RIT, First Niagara partner on community engagement

Effort seeks to better connect students with local community

A. Sue Weisler

Peter Lovenheim

Rochester Institute of Technology and First Niagara Financial Group are working together to increase student engagement in the Rochester community and provide greater publicity for a host of social issues impacting the region.

The effort includes the development of the course Narrative Nonfiction: Writing a Community, which invites students to choose a local social issue and produce writings on the topic for potential publication in the Rochester media.

“This course seeks to better link classroom learning with real-world issues affecting people in our community, helping to make our students better writers and more involved citizens,” notes Peter Lovenheim, adjunct professor of English at RIT and developer of the course. “I would like to thank First Niagara for its support of this undertaking.”

“Good writing skills and a strong social conscious are important characteristics that First Niagara promotes in its own workforce,” adds Patrick Burke, Rochester regional president for First Niagara. “We are happy to partner with RIT to promote community engagement and awareness among our future entrepreneurs, bankers, scientists and journalists.”

Students in the course are able to choose topics they are interested in and work with local social service agencies, not-for-profit organizations and area advocates to gain a broader understanding of the local impacts of, and potential solutions to, current social challenges. Selected topics include discrimination against the deaf, preservation of local landmarks, domestic violence, homelessness, public education and alcohol abuse on college campuses.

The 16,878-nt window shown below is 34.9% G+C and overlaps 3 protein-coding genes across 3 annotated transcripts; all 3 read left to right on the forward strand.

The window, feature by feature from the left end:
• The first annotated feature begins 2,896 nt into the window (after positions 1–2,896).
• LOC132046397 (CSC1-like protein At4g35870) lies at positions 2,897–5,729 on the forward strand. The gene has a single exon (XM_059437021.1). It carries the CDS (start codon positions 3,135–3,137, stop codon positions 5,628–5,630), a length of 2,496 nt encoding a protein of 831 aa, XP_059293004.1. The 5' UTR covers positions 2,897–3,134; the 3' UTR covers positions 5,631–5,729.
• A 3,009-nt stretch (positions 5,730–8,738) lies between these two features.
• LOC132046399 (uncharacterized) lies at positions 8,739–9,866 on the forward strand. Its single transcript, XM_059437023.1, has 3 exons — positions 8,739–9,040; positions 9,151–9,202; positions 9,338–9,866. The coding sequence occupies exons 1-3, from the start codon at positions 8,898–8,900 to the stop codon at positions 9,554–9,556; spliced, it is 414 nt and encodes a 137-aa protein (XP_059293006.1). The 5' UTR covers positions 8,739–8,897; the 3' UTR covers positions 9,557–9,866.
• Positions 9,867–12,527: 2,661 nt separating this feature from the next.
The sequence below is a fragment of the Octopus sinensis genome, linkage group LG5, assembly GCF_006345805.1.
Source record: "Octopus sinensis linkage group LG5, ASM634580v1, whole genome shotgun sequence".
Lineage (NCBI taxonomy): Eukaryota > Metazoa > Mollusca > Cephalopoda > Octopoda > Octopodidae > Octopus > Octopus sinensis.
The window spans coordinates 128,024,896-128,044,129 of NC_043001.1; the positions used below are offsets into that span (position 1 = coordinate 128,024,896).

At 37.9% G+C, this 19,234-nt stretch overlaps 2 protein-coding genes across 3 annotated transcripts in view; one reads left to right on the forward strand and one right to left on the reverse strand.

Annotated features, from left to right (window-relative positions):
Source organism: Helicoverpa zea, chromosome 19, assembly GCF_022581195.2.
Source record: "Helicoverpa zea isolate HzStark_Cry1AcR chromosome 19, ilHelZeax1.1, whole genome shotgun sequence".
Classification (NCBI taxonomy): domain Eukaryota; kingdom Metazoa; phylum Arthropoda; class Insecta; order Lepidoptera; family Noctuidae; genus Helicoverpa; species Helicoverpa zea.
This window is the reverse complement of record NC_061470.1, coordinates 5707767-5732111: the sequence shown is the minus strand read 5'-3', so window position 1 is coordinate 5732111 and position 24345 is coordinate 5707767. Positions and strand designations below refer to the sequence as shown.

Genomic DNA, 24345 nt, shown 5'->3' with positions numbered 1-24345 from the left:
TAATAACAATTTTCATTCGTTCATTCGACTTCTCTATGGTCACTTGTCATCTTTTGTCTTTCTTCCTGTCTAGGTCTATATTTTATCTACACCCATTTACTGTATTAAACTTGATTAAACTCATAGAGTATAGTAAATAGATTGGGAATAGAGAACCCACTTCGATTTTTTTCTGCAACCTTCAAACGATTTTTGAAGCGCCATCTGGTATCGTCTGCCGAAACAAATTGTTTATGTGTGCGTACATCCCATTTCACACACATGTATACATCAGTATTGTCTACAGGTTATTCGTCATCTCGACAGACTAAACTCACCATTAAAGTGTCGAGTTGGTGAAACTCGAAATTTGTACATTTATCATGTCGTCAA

Community leaders have also visited the class to discuss the impact of a variety of social issues on society. Speakers have included Bradley Tyler, assistant U.S. attorney for the Rochester region, and Jane Sutter, deputy editorial page editor for the Democrat and Chronicle. Several students will also have the opportunity to discuss their research and writing on the local public affairs program, “Many Voices, Many Visions” produced by WHAM-TV.

“I had not had a lot of experience with this kind of writing and was very interested in learning more while getting to promote an issue I cared about,” says Scott Backus, a fourth-year manufacturing engineering technology major. “This class has definitely made me a better writer and provided a deep sense of satisfaction that in a small way I have helped to make my community a better place.”

Lovenheim and Burke hope to offer the course in future academic years and also promote it as a model for how to teach social-issue writing and community engagement.

“As the old adage goes, the pen is mightier than the sword,” Burke says. “By helping people become better writers and more socially conscious we can ultimately affect powerful change in our society.”


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